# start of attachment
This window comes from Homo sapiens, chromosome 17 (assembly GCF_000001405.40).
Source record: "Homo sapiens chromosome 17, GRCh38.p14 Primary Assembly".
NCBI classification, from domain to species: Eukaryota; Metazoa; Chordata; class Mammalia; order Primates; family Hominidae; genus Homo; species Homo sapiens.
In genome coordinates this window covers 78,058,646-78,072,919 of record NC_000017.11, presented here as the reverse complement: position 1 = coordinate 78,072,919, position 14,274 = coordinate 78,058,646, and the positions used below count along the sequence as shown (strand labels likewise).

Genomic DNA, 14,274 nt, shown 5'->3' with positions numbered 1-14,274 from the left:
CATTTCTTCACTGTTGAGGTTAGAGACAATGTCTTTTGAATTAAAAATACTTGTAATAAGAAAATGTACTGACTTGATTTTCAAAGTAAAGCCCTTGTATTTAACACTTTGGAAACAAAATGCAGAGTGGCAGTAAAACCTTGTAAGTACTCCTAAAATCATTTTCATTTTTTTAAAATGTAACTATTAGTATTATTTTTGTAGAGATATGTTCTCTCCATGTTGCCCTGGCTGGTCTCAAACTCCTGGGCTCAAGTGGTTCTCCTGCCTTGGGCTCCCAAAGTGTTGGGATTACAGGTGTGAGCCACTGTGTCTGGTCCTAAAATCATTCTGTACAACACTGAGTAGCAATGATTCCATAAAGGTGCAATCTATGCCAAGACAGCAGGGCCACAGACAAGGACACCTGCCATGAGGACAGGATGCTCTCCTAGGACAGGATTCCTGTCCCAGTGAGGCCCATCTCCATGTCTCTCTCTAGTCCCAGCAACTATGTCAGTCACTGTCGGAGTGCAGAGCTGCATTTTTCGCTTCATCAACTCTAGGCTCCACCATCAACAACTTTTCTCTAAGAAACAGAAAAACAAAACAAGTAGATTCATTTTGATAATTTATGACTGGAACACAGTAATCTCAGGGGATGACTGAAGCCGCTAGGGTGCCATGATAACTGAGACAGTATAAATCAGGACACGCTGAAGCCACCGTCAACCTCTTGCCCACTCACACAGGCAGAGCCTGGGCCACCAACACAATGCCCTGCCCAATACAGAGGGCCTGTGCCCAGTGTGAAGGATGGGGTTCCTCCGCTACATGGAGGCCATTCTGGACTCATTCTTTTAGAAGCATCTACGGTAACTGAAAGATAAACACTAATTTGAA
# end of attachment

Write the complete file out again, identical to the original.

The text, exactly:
This window comes from Homo sapiens, chromosome 17 (assembly GCF_000001405.40).
Source record: "Homo sapiens chromosome 17, GRCh38.p14 Primary Assembly".
NCBI classification, from domain to species: Eukaryota; Metazoa; Chordata; class Mammalia; order Primates; family Hominidae; genus Homo; species Homo sapiens.
In genome coordinates this window covers 78,058,646-78,072,919 of record NC_000017.11, presented here as the reverse complement: position 1 = coordinate 78,072,919, position 14,274 = coordinate 78,058,646, and the positions used below count along the sequence as shown (strand labels likewise).

Genomic DNA, 14,274 nt, shown 5'->3' with positions numbered 1-14,274 from the left:
CATTTCTTCACTGTTGAGGTTAGAGACAATGTCTTTTGAATTAAAAATACTTGTAATAAGAAAATGTACTGACTTGATTTTCAAAGTAAAGCCCTTGTATTTAACACTTTGGAAACAAAATGCAGAGTGGCAGTAAAACCTTGTAAGTACTCCTAAAATCATTTTCATTTTTTTAAAATGTAACTATTAGTATTATTTTTGTAGAGATATGTTCTCTCCATGTTGCCCTGGCTGGTCTCAAACTCCTGGGCTCAAGTGGTTCTCCTGCCTTGGGCTCCCAAAGTGTTGGGATTACAGGTGTGAGCCACTGTGTCTGGTCCTAAAATCATTCTGTACAACACTGAGTAGCAATGATTCCATAAAGGTGCAATCTATGCCAAGACAGCAGGGCCACAGACAAGGACACCTGCCATGAGGACAGGATGCTCTCCTAGGACAGGATTCCTGTCCCAGTGAGGCCCATCTCCATGTCTCTCTCTAGTCCCAGCAACTATGTCAGTCACTGTCGGAGTGCAGAGCTGCATTTTTCGCTTCATCAACTCTAGGCTCCACCATCAACAACTTTTCTCTAAGAAACAGAAAAACAAAACAAGTAGATTCATTTTGATAATTTATGACTGGAACACAGTAATCTCAGGGGATGACTGAAGCCGCTAGGGTGCCATGATAACTGAGACAGTATAAATCAGGACACGCTGAAGCCACCGTCAACCTCTTGCCCACTCACACAGGCAGAGCCTGGGCCACCAACACAATGCCCTGCCCAATACAGAGGGCCTGTGCCCAGTGTGAAGGATGGGGTTCCTCCGCTACATGGAGGCCATTCTGGACTCATTCTTTTAGAAGCATCTACGGTAACTGAAAGATAAACACTAATTTGAA